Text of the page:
b. 1892 Portsmouth, Hampshire. d. 20/10/1972 South Australia.
John Leak (1892-1972) is a strange case as it is uncertain of when he was born. It is claimed he was born in Portsmouth on 1st March 1896 but there is no evidence for this. His headstone claims he was 76 when he died in 1972, but on his enlistment papers it states February 1892. Other sources state his parents were from South Wales which they left in 1886, but others state he was born in Queensland about 1894. Indeed, when John was asked, he gave different places of birth. When he was invested with the VC in November 1916, the Cardiff Times stated his mother was from Mountain Ash and father was called James from Brynmawr, and they emigrated to New South Wales.
As a result, the main facts about John’s life which can be found in evidence, begin with his enlistment at Rockhampton, Queensland on 28th January 1915. He was based at Enoggera Barracks, Brisbane before embarking on HMAT A55 Kyarra for the Middle East with 5th Reinforcement Group on 16th April. Having arrived in Alexandria, Egypt he moved camp to Heliopolis before taking part in the Gallipoli operations from 22nd June. He was evacuated sick on 31st August, and eventually made his way back to Britain to recuperate. He returned to Egypt the following March briefly, before heading for France where he landed at Marseilles on 3rd April.
On 23rd July 1916 at Pozieres, France, he was one of a party which finally captured an enemy strong point. At one assault, when the enemy's bombs were outranging ours, Private Leak jumped out of the trench, ran forward under heavy machine-gun fire at close range, and threw three bombs into the enemy's bombing post. He then jumped into the post and bayonetted three unwounded enemy bombers. Later, when the enemy in overwhelming numbers was driving his party back, he was always the last to withdraw at each stage, and kept on throwing bombs.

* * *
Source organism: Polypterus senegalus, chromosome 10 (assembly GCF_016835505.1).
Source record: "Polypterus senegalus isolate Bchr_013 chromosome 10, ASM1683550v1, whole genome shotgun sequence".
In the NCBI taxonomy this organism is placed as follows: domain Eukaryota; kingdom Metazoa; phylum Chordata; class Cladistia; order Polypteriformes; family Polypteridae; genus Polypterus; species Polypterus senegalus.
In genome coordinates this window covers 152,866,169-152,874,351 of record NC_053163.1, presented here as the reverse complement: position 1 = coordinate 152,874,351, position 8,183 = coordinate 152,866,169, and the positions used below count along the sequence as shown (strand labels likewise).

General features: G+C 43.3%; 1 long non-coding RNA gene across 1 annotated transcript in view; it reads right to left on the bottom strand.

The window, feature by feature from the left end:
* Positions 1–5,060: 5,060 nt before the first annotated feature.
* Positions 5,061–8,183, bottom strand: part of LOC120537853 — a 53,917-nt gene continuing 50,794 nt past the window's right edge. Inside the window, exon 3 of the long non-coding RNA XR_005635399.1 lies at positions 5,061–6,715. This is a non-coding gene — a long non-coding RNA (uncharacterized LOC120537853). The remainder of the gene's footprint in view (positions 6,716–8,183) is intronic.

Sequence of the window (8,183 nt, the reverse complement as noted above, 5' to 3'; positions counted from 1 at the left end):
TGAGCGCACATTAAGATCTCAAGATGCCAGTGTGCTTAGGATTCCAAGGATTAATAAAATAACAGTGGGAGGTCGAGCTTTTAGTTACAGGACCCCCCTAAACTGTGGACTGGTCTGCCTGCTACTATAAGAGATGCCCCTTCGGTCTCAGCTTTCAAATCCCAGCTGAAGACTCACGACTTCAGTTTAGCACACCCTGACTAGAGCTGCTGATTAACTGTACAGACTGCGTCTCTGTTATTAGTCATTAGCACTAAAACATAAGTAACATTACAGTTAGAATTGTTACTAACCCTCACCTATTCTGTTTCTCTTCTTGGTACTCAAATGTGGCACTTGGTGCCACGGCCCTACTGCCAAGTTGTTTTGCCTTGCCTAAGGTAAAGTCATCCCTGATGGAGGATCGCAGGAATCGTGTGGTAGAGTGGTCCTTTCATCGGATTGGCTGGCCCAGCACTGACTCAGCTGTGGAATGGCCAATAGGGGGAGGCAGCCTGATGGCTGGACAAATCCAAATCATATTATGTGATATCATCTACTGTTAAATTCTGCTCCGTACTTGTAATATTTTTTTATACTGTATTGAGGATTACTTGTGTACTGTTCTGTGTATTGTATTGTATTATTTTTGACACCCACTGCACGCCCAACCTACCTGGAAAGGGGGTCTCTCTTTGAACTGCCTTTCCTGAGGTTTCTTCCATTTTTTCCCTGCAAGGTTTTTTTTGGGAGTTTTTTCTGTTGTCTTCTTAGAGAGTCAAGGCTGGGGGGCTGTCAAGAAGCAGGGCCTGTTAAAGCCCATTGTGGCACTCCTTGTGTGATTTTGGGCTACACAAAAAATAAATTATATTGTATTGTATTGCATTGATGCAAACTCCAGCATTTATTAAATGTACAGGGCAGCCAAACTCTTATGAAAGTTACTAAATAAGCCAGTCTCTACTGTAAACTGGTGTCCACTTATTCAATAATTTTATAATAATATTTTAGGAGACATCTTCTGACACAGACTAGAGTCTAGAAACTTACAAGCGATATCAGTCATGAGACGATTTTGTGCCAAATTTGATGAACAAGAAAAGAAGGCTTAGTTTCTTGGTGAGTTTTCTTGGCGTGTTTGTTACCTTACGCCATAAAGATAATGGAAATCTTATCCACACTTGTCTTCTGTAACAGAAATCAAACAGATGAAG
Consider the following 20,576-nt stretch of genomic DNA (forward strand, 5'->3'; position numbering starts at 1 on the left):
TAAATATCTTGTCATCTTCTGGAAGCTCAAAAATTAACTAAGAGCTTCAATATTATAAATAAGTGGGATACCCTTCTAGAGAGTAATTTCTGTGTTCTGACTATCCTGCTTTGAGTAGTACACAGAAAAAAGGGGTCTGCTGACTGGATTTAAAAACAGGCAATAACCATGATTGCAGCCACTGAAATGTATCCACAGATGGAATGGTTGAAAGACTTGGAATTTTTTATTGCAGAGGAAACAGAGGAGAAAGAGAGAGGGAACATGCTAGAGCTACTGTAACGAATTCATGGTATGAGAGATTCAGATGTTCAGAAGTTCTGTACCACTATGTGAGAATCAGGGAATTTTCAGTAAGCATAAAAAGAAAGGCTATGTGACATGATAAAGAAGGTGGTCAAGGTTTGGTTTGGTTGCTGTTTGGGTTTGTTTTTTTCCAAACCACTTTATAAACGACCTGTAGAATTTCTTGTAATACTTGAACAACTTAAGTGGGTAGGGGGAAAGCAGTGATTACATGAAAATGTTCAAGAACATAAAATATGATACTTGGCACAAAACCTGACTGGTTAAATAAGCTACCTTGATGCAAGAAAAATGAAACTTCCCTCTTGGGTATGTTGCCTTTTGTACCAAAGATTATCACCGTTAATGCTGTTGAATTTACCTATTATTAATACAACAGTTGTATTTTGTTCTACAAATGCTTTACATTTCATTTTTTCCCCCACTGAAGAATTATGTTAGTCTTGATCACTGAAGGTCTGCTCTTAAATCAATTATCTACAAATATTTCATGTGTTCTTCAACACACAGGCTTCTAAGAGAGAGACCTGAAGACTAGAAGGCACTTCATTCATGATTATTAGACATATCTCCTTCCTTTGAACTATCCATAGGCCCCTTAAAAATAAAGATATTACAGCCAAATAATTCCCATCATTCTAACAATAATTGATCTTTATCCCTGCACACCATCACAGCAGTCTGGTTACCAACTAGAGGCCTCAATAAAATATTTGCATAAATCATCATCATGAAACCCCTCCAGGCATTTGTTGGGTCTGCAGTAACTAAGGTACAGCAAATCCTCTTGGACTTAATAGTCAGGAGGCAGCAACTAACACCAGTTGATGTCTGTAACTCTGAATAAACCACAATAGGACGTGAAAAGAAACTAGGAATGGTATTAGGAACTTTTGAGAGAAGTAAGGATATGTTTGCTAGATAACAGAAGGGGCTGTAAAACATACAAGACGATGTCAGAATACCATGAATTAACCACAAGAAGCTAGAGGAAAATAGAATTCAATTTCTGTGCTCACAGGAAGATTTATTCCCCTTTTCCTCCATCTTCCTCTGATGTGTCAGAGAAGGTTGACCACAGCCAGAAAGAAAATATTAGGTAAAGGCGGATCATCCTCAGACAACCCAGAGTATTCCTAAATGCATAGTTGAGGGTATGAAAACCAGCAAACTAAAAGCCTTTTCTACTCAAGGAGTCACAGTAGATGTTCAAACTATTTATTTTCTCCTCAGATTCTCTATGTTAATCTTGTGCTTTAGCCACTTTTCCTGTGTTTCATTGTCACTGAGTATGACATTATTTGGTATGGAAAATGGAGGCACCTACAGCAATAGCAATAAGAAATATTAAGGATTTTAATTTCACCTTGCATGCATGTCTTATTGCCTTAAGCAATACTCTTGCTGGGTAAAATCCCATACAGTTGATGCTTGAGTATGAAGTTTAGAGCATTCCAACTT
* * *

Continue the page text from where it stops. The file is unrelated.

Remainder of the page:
He was wounded near Pozieres on 21st August with a gunshot to the back and was evacuated to Britain from Calais aboard the Hospital Ship “Dieppe” on 13th September. He was released in October and was presented with his VC at Buckingham Palace by King George V on 4th November. John seems to have been badly affected by his war experiences and this was reflected in his disciplinary record. On 3rd January 1917 he was awarded fourteen days detention for entering the Staff Sergeants’ Mess at Wareham to demand drinks and refused to leave when ordered. He also went absent without leave between February and March 1917.
John embarked at Southampton for Le Havre on 9th October 1917 and returned to the 9th Battalion. On 1st November, the 9th were in the reserve trenches near Zonnebeke, when warned to move to the front lines. Just before the platoon moved, it was discovered John was missing. Six days later he was arrested in Calais among soldiers going on leave. He had no leave pass and claimed his papers had been stolen. He was tried by Field Court Martial on 23rd November and pleaded not guilty to desertion. He was found guilty and the court took his record, including his VC and previous offences into account and he was allowed to make a plea in mitigation. He was sentenced to penal servitude for life; for Australian forces this was the most severe punishment available. However, under the Army Suspension of Sentences Act, penal servitude could be suspended to allow the soldier to return to active service.